Proof. The Routh-Hurwitz theorem^{6} gives the necessary and sufficient condition for all the roots of a nth- degree polynomial

(26)

with real coefficients to have negative real parts. The condition is as follows: the coefficients exist and have the same sign. In addition, all the leading principal minors of the Hurwitz matrix

(27)

are positive. We can apply the Routh-Hurwitz theorem to the denominator polynomial of (17). From definition, we obtain. Similarly, the coefficients must have the same sign. Namely, and must be satisfied. Moreover, the matrix (25) is the corresponding Hurwitz matrix. W

6. Conclusion

We have established a novel analytic framework on Phillips’s stabilization problem by using the Laplace transform method. On the basis of this formulation, the effects of Phillips-type policy on equilibrium level have been analyzed rigorously and qualitatively. Furthermore, we have derived the stability condition of the model by using the Hurwitz theorem. The present study has shown that the Laplace transform approach is powerful to analyze the stabilization problem. This method will give a fresh insight into the problem on stabilization policy design.

NOTES

^{1}Some later work used the Laplace transform only to solve the differential equations of the Phillips model [5] [6] .

^{2}See e.g., [5] [7] .

^{3}As shown in (16), the Phillips’s notation with differential operator D is justified by the Laplace transform. For instance, Phillips wrote the production lag as

(15)

^{4}It is easy to see that (16) corresponds to the following differential equation:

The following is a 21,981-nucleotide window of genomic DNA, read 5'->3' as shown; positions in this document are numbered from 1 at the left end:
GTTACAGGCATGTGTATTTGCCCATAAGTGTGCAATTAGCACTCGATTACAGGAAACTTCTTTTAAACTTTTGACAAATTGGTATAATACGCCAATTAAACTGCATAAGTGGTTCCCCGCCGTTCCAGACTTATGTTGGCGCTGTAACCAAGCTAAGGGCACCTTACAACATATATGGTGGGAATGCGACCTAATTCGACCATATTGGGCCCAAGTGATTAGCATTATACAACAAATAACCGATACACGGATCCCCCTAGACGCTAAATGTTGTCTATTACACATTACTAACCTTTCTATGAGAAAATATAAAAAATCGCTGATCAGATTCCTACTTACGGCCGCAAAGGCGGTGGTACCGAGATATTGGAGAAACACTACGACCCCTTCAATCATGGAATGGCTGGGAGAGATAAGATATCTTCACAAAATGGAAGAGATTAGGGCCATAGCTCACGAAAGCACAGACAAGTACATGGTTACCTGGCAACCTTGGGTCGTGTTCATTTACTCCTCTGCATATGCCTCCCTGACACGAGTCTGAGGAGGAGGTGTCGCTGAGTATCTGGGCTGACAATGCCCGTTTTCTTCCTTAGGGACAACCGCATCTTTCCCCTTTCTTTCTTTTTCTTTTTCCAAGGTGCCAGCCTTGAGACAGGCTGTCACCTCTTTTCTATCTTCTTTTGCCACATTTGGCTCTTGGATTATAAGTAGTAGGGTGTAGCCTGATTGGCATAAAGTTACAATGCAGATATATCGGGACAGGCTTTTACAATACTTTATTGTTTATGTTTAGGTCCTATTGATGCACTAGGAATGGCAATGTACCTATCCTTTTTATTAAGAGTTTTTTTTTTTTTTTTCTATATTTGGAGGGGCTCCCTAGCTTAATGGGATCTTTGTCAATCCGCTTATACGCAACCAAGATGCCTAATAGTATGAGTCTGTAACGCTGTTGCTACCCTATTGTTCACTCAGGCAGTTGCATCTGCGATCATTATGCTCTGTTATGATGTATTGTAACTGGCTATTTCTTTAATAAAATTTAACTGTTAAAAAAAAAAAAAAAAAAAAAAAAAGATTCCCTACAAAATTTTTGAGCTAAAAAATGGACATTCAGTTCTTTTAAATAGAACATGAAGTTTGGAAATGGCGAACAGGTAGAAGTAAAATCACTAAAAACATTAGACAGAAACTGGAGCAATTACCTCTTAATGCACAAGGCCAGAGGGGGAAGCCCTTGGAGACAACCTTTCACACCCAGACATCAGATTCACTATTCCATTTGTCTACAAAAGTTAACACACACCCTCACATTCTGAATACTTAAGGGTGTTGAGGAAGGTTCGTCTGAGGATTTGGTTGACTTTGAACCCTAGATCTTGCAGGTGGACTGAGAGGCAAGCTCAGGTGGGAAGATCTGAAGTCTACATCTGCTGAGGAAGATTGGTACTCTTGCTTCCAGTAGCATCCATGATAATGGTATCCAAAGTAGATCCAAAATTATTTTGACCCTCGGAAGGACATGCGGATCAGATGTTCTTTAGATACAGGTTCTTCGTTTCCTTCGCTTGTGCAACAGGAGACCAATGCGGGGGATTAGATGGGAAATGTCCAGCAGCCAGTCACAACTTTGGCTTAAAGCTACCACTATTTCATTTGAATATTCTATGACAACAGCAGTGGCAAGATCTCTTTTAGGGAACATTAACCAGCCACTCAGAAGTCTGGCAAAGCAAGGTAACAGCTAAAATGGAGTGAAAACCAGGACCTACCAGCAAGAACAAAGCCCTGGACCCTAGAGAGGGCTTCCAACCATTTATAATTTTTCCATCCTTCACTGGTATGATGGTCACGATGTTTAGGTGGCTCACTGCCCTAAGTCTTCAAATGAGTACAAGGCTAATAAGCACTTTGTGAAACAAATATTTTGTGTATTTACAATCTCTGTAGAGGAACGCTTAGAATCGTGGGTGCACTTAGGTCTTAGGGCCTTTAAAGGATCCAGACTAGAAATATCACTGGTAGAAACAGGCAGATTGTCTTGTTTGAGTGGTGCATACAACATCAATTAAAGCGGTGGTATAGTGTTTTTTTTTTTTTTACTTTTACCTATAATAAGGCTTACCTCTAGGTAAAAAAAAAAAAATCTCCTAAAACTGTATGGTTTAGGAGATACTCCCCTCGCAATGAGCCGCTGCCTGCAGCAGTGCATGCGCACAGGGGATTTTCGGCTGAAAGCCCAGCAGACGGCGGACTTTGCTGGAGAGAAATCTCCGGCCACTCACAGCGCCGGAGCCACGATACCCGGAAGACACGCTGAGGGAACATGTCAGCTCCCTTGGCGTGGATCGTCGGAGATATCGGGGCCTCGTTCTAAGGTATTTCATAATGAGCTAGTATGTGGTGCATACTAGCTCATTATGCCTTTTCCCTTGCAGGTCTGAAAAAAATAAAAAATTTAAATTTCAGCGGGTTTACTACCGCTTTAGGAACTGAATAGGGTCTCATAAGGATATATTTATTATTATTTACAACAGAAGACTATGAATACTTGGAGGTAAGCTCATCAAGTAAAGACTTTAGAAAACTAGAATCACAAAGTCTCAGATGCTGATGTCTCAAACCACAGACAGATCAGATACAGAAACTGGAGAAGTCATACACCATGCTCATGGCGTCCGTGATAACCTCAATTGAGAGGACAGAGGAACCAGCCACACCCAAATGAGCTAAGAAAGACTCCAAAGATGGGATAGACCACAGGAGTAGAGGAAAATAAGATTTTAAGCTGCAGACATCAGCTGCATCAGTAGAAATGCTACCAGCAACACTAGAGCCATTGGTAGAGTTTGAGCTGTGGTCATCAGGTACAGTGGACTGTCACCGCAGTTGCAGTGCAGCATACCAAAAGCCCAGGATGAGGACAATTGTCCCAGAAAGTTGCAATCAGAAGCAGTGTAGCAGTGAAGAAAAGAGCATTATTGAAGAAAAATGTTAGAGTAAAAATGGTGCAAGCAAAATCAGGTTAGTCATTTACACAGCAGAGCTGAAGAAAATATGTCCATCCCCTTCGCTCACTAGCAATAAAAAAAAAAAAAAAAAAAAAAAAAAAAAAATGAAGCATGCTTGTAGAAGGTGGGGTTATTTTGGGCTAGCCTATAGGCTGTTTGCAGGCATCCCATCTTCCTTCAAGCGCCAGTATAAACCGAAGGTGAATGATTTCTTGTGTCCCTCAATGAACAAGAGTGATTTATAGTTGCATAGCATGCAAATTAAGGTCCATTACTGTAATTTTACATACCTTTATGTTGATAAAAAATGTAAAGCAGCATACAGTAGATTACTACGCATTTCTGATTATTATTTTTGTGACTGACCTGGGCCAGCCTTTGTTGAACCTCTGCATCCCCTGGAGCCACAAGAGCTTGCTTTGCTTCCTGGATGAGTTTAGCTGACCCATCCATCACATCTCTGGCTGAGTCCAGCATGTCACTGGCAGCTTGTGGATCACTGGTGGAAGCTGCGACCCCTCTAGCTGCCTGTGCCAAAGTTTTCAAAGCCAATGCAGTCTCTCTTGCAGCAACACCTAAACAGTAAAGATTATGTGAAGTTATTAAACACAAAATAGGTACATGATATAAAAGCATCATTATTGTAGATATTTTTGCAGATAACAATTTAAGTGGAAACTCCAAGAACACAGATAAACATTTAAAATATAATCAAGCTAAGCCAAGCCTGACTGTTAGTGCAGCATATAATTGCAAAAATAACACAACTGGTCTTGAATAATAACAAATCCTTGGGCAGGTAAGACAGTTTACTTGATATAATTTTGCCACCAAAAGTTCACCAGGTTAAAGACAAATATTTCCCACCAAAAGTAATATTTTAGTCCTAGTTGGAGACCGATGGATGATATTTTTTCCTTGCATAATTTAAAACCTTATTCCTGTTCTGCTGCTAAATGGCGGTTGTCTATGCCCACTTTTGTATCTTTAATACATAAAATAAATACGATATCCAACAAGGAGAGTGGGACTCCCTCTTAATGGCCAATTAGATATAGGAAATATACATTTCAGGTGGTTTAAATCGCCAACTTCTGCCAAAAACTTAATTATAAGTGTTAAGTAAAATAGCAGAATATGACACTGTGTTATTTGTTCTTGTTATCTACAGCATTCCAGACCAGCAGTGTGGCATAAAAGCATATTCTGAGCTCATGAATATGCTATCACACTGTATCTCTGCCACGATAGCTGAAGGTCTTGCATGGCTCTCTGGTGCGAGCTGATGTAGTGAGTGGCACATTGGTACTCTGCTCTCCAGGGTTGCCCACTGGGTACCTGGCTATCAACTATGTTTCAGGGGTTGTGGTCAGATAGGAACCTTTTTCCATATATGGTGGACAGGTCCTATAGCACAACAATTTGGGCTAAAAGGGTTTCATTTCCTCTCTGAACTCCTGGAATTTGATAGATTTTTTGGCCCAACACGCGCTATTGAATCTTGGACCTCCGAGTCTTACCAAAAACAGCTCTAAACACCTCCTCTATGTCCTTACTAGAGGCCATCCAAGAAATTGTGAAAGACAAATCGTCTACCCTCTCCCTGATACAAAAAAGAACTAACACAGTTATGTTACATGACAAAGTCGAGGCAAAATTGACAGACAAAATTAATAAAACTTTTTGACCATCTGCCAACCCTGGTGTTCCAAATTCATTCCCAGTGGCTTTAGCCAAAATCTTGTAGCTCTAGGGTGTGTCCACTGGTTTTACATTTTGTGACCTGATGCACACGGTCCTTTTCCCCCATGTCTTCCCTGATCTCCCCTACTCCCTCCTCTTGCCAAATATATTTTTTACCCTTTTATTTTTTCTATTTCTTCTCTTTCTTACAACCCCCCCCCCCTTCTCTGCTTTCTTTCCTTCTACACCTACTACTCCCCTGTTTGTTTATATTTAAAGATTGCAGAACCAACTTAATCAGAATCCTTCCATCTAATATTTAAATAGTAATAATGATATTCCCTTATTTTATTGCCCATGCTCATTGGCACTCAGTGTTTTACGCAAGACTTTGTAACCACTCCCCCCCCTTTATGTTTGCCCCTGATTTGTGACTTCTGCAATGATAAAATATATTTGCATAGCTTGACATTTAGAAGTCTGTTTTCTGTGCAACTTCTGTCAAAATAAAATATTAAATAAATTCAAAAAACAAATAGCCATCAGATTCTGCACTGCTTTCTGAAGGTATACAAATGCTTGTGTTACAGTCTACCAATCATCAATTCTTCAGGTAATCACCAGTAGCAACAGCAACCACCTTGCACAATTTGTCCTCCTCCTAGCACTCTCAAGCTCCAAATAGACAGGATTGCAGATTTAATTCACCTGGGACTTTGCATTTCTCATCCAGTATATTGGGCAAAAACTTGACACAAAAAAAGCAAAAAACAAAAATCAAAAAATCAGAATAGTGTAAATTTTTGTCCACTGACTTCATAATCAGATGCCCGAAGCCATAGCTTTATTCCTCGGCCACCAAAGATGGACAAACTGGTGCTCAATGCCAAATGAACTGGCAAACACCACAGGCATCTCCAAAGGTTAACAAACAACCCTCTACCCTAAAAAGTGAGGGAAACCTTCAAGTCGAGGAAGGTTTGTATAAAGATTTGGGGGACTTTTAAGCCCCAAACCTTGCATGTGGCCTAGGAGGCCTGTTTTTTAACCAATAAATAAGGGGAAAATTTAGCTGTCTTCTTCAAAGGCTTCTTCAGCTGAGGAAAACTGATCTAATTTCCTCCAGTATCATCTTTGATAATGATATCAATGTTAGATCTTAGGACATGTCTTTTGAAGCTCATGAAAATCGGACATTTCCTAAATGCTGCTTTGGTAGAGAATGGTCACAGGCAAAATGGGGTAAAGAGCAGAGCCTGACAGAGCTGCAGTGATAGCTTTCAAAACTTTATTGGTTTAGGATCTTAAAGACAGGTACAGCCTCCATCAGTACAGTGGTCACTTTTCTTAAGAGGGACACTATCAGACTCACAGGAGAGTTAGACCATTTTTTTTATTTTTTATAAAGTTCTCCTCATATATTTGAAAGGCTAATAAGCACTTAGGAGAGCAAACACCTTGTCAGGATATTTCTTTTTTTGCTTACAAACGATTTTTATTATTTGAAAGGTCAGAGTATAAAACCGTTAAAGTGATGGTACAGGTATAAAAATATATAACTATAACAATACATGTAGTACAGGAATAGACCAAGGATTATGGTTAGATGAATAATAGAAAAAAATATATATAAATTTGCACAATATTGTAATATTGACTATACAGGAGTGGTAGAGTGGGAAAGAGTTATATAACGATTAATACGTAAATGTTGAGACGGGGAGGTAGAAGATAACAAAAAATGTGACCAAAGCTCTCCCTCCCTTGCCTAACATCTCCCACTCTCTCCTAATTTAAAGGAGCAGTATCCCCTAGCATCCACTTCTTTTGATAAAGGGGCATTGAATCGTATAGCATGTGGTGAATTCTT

(18)

^{5}See e.g., [8] .

^{6}See e.g., [9] and mathematical appendix B in [10] .

Conflicts of Interest

The authors declare no conflicts of interest.

[1] | Phillips, A.W. (1954) Stabilisation Policy in a Closed Economy. The Economic Journal, 64, 290-323. http://dx.doi.org/10.2307/2226835 |

[2] | Hansen, L. and Sargent, T. (2008) Robustness. Princeton University Press, Princeton. |

[3] | Bromwich, T.I. (1917) Normal Coordinates in Dynamical Systems. Proceedings of the London Mathematical Society, 2, 401-448. http://dx.doi.org/10.1112/plms/s2-15.1.401 |

[4] | Carson, J. (1926) The Heaviside Operational Calculus. Bulletin of the American Mathematical Society, 32, 43-68. http://dx.doi.org/10.1090/S0002-9904-1926-04162-8 |

[5] | Allen, R.G.D. (1966) Mathematical Economics. Macmillan, London. |

[6] | Allen, R.G.D. (1967) Macroeconomic Theory: A Mathematical Treatment. Macmillan, London. |

[7] | Kreyszig, E. (2011) Advanced Engineering Mathematics. Wiley. |

[8] | Bakshi, U.A. and Bakshi, V.U. (2010) Control Systems. Technical Publications. |

[9] | Gantmacher, F. (1959) The Theory of Matrices. Chelsea, New York. |

[10] | Samuelson, P.A. (1947) Foundations of Economic Analysis. Harvard University Press, Cambridge. |